* The Queen’s Bed by Anna Whitelock


As an established non-fan of history, I have tried valiantly to expand my reading to historical topics, always hoping that the boring, fact-based approach of my school years has been overthrown by more modern, attractive techniques, and I indeed have found a number of books I enjoyed (here and here, for instance). But The Queen’s Bed: An Intimate History of Elizabeth’s Court reminded me of those dull afternoons studying history as a child. Chapter after chapter of minute details, intrigues, reversals of fortune,  with little to show for my reading efforts. Since Queen Elizabeth lived a long time, and since every aspect of her life was chronicled, down to the presents she gave to her ladies in waiting, and the ones she received from them, as well as, sadly, every bout of diarrhea and every toothache she suffered, of which there were many, the minutiae is formidable and formidably boring!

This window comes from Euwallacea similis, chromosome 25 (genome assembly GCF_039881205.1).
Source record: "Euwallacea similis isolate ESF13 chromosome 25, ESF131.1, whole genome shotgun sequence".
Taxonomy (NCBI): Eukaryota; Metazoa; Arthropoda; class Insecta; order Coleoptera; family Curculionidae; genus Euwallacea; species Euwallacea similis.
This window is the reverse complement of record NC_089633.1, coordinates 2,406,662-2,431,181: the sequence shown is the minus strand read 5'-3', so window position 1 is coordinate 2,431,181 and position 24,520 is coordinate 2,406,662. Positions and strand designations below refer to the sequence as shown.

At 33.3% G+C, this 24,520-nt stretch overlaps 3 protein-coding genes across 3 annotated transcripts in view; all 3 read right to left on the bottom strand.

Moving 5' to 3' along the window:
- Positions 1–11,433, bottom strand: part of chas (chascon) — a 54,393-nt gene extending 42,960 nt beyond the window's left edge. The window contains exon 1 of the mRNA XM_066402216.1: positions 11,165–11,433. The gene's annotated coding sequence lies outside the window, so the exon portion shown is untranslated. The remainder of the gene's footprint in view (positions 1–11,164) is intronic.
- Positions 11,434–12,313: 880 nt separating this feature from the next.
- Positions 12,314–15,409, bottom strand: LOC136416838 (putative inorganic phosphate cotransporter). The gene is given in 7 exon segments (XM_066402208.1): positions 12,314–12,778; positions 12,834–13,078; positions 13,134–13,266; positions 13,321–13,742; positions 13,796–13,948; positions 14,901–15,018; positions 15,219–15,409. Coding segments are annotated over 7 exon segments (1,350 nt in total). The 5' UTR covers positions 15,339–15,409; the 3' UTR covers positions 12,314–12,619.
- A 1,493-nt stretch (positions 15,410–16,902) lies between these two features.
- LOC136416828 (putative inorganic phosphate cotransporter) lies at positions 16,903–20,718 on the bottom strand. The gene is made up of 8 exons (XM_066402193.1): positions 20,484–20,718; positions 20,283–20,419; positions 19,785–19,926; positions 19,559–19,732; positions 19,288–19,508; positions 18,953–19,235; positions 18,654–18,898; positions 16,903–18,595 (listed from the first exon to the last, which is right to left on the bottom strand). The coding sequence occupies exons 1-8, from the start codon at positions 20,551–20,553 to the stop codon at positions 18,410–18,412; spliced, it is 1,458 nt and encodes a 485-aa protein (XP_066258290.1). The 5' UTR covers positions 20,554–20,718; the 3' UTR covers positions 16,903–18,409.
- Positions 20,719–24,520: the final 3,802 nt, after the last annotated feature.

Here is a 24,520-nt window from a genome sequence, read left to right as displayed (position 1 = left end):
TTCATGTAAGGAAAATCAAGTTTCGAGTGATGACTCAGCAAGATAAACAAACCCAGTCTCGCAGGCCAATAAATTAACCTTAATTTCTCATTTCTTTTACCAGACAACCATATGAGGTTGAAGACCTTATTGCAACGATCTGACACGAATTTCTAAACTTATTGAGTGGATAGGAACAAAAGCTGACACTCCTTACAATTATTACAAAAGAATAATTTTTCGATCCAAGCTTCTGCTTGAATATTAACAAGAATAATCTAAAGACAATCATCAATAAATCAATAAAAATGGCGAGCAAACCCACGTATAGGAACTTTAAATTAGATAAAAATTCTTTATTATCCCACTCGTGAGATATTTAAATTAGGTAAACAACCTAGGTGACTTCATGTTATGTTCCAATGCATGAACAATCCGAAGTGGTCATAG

One would think that a book that features many secret marriages, illegitimate children, cross-dressing, husbands slaying lovers on their wives’ beds, homicides dressed up as faked suicides to dispose of inconvenient wives, and a queen given to showing her breasts and belly to foreign ambassadors (at an advanced age, to boot) might be entertaining. Not so much…

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